Whistleblower / Qui Tam
Whistleblowers who appropriately report corporate fraud involving federal or State of Tennessee taxes are entitled to a significant portion of the government's recovered losses and fines won through the qui tam lawsuits under the provisions of the federal False Claims Act and/or Tennessee's Medicaid False Claims Act (TMFCA).
Whistleblowers under the False Claims Act help recover literally billions of tax dollars. Tennessee also targets the misuse of Medicaid and TennCare tax dollars through its Tennessee's Medicaid False Claims Act (TMFCA). Both these federal and state laws give financial incentives (nearly $200 million paid to qui tam whistleblowers last year) to qui tam whistleblowers for reporting fraud by requiring a portion of the recoveries (up to 30% in False Claims and up to 33% in Tennessee Medicaid False Claims cases) go to whistleblowers.
This percentage of False Claims recovery comes from qui tam statutes. Qui tam (pronounced "kwee tam") is short for the Latin phrase "qui tam pro domino rege quam pro se ipso in hoc parte sequitur," which roughly means that a person sues for the king as well as him or herself. A qui tam whistleblower working with a qualified lawyer can sue for three times the government's damages plus civil penalties ($5,500 to $11,000 per claim).Common Qui Tam Whistleblower Cases
While government fraud comes in a number of forms, from double and ghost-billing under government contracts to farm subsidy and illegal use of federal educational dollars, and has involved companies including Lockheed Martin, University of Phoenix, OfficeMax, and others--by far the greatest culprit has been the health care industry.
Examples of health care fraud include billing Medicare, Medicaid, or TennCare dollars for supplies never used, equipment substituted, unbundling (separating a package into individual procedures that are more expensive), billing individuals that do not exist, waiving patient co-pay, and other means. Tennessee health care fraud comes from all areas, including Tennessee hospitals, nursing homes, surgeons, chiropractors, and laboratories.
Tennesseans suffer more than just higher taxes from health care fraud. Qui tam cases have revealed doctors diluting cancer-fighting chemotherapy medications and the mistreatment of veterans in Tennessee veterans' homes from companies cutting costs while still charging the same prices.Qui Tam Whistleblower Considerations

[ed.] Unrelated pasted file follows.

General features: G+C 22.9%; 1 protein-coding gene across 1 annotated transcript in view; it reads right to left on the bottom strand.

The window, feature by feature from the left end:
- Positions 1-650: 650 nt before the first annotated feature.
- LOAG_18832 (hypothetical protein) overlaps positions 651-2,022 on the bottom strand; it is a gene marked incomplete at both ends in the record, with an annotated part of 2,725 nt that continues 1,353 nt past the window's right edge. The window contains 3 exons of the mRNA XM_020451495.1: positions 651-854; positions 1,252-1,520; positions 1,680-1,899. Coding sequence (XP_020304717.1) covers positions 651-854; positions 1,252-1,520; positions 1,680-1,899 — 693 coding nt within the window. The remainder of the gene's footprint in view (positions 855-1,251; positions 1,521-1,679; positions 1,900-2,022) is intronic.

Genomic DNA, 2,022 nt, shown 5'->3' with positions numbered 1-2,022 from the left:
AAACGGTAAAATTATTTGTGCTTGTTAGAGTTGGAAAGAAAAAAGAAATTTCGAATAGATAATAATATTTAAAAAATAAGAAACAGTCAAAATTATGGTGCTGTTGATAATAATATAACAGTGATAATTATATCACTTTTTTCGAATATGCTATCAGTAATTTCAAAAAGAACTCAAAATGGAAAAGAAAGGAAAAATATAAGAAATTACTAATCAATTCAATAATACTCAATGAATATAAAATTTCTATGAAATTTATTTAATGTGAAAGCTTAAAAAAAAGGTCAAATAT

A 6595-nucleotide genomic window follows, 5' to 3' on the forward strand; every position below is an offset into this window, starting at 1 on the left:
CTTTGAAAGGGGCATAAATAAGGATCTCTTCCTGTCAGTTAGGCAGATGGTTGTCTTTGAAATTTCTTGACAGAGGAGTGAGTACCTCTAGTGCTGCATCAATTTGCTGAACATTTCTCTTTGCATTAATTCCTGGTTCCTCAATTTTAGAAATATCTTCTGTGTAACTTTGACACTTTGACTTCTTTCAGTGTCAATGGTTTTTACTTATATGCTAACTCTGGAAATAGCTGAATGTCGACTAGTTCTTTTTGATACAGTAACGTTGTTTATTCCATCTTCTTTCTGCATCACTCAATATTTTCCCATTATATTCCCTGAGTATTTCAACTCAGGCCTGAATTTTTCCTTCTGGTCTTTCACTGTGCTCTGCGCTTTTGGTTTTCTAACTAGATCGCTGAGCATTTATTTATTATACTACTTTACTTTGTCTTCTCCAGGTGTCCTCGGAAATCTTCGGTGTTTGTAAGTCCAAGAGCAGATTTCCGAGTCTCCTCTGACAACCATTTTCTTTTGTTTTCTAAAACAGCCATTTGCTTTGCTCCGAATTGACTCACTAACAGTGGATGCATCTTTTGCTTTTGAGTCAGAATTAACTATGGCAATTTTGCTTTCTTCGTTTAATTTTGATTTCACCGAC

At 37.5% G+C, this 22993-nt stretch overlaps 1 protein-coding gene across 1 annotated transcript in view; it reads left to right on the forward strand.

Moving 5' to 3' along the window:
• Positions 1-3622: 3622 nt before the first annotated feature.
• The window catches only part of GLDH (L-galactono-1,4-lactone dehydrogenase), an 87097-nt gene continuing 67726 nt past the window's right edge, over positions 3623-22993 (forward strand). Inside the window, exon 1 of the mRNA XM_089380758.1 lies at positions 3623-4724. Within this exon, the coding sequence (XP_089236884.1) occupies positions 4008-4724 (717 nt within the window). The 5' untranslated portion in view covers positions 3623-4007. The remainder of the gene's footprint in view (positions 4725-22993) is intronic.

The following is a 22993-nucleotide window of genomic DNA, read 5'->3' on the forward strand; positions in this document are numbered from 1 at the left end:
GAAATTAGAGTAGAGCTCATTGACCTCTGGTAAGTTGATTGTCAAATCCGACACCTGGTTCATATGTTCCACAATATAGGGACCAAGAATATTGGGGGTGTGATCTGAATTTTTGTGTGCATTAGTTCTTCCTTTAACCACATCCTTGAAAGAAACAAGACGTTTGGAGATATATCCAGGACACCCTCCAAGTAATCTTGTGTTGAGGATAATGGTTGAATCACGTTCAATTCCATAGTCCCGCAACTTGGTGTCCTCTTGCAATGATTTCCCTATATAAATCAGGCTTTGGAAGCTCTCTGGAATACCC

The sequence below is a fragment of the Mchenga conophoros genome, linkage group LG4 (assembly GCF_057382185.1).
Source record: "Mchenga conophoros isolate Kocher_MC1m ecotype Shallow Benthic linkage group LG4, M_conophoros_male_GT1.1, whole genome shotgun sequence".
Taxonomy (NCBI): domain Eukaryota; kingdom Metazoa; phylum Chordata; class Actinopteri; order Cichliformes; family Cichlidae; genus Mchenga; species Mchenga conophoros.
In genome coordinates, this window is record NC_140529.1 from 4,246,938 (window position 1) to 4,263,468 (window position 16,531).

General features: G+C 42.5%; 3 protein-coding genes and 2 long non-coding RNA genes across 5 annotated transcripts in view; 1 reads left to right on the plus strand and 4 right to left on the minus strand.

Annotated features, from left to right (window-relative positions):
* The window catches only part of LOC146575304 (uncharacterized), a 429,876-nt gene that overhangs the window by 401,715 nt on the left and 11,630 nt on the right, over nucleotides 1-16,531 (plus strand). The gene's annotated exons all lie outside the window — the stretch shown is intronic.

To qualify for qui tam moneys in a False Claims or a Tennessee Medicaid False Claims Act lawsuit, the whistleblower filing the claim (called a relator) with a qualified attorney must meet certain conditions:
- Qui tam whistleblower must be an employee or professionally involved with the guilty party.
- Qui tam whistleblower must file before another whistleblower becomes a relator.
- Qui tam whistleblower must not have initiated the false billing or other misuse of U.S. or Tennessee tax dollars for the purposes of filing a qui tam lawsuit.
An experienced qui tam attorney can discuss additional conditions and matters to consider.Taking Action with a Qui Tam Attorney
Initially with a False Claims whistleblower case, the relator's identity will remain confidential to prevent retaliation. If or when a relator's identity is revealed, federal and Tennessee employment laws prohibit retaliation against a False Claims whistleblower. If retaliation occurs during the course or after a federal or Tennessee False Claims lawsuit, the whistleblower can be awarded damages, including reinstatement, twice the pay withheld or the amount the employee would have earned, and attorney fees.
These protections, though, are not assured if appropriate action is not taken with a qualified Tennessee qui tam attorney. The Higgins Firm’s attorneys are dedicated to the best interests of our clients. Contact The Higgins Firm for an experienced qui tam attorney.